If you haven’t taken a hard look at your legal technology recently, you might be surprised to find that you’re maintaining tools you no longer need—or even completing tasks that you no longer need to do. That means you could be wasting money on technology and, worse, wasting time. Fortunately, you can assess your technological landscape with a technology audit, in which you determine what software can help you most effectively and efficiently complete your most important tasks.
Maintaining Unnecessary Technology Is Costly
Technology isn’t just expensive to buy; it can also be expensive to maintain. From the initial purchase or subscription price through IT support time, the costs of updating and managing software and licenses can add up quickly. When technology is earning its keep by providing measurable value, those costs are worth it—but that’s not always what happens.
There are three broad categories of technology you might be wasting money on:
redundant technology that either isn’t solving a critical problem or that addresses a problem that could be better handled by another tool;
unused technology that might be helpful, except that no one’s using it due to some barrier to adoption; and
dangerous technology that’s either managing a problem poorly or is introducing a security vulnerability.
Time- and money-wasting technology isn’t always about what you have; sometimes, it’s a lack of technology that drives up your costs. For example, you might be manually managing tasks that an accessible tool could complete more quickly and easily.
The Costs of Poor Technology Go Beyond the Budget
Unnecessary or poorly designed technology costs more than dollars. It can also waste valuable time. We’ve all experienced the drag of software that:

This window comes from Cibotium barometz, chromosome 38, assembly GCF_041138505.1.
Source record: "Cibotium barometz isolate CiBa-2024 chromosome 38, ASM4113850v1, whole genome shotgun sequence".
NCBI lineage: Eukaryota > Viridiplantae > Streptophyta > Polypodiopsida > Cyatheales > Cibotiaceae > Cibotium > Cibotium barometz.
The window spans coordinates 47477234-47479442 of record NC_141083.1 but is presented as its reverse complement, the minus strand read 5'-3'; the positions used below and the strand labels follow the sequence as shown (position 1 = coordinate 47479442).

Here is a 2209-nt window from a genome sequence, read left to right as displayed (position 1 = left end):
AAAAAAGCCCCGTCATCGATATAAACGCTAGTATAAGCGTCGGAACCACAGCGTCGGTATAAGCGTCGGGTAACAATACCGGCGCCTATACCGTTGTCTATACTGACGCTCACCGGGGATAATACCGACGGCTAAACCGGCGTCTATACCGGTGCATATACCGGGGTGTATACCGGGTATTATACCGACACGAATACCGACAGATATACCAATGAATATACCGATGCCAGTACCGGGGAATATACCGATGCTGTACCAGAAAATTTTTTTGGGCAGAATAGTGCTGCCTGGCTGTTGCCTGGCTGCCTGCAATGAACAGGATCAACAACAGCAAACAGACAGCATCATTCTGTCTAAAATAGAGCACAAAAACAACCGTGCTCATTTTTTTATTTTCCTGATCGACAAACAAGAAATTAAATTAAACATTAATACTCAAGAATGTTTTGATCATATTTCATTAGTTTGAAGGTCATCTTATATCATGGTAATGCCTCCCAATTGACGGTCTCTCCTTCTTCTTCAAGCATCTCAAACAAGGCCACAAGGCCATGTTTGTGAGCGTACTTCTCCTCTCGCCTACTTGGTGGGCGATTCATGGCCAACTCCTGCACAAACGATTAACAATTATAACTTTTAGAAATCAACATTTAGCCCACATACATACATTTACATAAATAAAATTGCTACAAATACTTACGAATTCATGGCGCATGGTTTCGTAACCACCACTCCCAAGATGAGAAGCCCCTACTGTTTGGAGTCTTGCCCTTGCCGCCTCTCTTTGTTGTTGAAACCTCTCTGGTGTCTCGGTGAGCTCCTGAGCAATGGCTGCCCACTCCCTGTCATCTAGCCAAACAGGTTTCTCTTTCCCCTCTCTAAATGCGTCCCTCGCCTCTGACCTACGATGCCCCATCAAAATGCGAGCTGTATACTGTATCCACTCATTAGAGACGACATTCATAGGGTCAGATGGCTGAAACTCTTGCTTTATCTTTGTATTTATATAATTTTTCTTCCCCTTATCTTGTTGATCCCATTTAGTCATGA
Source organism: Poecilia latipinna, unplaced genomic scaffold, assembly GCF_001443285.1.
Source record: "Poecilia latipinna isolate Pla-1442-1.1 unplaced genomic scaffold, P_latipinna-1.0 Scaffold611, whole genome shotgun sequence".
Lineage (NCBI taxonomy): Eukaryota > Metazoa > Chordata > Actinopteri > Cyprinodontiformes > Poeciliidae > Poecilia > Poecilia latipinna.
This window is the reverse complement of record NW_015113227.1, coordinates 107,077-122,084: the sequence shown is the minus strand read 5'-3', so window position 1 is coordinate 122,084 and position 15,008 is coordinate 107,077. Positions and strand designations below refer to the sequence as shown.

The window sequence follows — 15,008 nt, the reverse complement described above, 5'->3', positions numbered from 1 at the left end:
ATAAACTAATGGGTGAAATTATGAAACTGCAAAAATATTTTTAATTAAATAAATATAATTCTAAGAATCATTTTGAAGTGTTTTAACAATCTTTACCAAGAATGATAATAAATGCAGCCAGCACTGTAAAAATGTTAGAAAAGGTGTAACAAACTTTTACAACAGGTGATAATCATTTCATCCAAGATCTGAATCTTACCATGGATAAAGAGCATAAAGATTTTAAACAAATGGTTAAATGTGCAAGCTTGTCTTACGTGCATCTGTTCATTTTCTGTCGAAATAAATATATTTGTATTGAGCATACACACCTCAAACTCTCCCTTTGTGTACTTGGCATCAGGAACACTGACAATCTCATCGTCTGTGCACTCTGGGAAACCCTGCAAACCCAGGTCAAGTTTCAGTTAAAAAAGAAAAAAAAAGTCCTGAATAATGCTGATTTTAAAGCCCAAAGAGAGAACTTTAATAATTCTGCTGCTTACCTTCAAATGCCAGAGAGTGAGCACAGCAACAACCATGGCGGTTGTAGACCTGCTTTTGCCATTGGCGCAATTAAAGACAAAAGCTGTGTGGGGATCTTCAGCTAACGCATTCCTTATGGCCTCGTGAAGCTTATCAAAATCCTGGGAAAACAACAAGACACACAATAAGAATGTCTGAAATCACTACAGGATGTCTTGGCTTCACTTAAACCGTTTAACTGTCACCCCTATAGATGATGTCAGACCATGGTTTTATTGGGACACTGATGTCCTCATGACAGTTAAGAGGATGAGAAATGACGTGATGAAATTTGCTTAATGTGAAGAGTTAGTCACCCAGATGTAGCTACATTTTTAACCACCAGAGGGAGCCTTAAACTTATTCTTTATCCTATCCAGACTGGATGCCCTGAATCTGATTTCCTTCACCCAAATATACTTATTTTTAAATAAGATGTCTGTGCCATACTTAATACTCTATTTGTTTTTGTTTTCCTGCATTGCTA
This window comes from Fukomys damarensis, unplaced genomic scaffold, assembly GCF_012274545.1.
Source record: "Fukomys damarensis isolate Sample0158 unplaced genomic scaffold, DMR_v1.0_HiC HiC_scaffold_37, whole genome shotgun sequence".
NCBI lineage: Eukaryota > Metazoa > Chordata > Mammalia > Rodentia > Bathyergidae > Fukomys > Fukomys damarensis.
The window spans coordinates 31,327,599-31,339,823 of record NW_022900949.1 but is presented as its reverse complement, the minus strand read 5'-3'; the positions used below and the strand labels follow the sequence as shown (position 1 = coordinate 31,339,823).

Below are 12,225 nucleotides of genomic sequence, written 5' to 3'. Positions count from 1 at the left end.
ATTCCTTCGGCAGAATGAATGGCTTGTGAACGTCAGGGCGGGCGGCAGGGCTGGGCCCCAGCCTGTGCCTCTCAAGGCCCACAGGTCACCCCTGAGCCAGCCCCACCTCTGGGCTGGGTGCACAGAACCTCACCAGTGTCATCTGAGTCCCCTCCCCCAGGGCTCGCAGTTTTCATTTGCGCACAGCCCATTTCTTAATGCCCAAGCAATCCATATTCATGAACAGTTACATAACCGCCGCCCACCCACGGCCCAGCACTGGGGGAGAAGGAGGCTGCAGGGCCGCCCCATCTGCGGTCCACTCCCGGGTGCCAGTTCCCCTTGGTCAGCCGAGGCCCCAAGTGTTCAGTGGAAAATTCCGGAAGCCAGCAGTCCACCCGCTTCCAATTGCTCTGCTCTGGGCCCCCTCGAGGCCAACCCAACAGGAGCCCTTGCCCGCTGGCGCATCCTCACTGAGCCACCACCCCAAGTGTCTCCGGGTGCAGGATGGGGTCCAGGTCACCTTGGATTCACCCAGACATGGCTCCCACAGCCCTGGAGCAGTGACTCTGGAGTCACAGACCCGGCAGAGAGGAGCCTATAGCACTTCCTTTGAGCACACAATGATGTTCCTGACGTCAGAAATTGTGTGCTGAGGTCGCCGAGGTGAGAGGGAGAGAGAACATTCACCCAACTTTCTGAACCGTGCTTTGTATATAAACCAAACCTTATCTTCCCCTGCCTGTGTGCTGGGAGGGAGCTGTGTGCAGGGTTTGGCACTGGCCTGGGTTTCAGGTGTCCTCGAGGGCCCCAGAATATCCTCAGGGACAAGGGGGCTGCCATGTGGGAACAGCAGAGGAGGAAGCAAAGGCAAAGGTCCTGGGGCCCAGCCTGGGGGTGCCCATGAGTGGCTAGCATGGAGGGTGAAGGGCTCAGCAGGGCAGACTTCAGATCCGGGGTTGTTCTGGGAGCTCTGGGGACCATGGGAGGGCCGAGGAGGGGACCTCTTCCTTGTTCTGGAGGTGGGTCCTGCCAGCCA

is so non-intuitive or clunky to operate that it takes more time to learn the software—every time you use it—than to complete the task manually;
interrupts an established workflow repeatedly, slowing down a process that should be fast and seamless; or
has so many non-essential bells and whistles that it produces more distraction than value.
When facing wasteful technology, it’s tempting to play whack-a-mole, reactively trying to improve your legal technology according to what’s most troublesome at the moment. But it’s more effective in the long run to take a strategic, wraparound approach. That’s where technology audits come in.
Consider a Comprehensive Technology Audit
In a technology audit, you’ll start by reviewing the vital tasks you must complete. After all, you should be selecting technology that fits your workflows rather than designing your work around a given technological tool. From opening cases and maintaining client contact to drafting documents and negotiating deals, determine what you need to get done and figure out what solution, if any, you’re currently using to expedite those tasks.
Check that you’re using the most up-to-date version of each technology. Now is the time to complete any software updates that you’ve fallen behind on. Also evaluate whether all of your tools are complying with your security requirements or whether any of them are introducing unacceptable vulnerabilities.
Ask whether you have overlaps in your software—multiple tools that all perform the same basic tasks—or gaps where no tool is filling a need. As you assess the software you’re using for each given task, take a look at your adoption rates. If you have software that no one is using, try to figure out why.
Next, compare the value you’re getting from each product or service with its costs. Are you satisfied with all the vendors you’re working with? Don’t overlook individual vendors as a resource in conducting a technology audit.
Finally, assess the degree to which different tools are integrated or compatible with one another. Ideally, your tools will work seamlessly across your natural workflow, minimizing the number of clicks, screen hops, and other interruptions. If a particular tool is inexpensive but wastes your employees’ valuable time, it may not be budget friendly after all.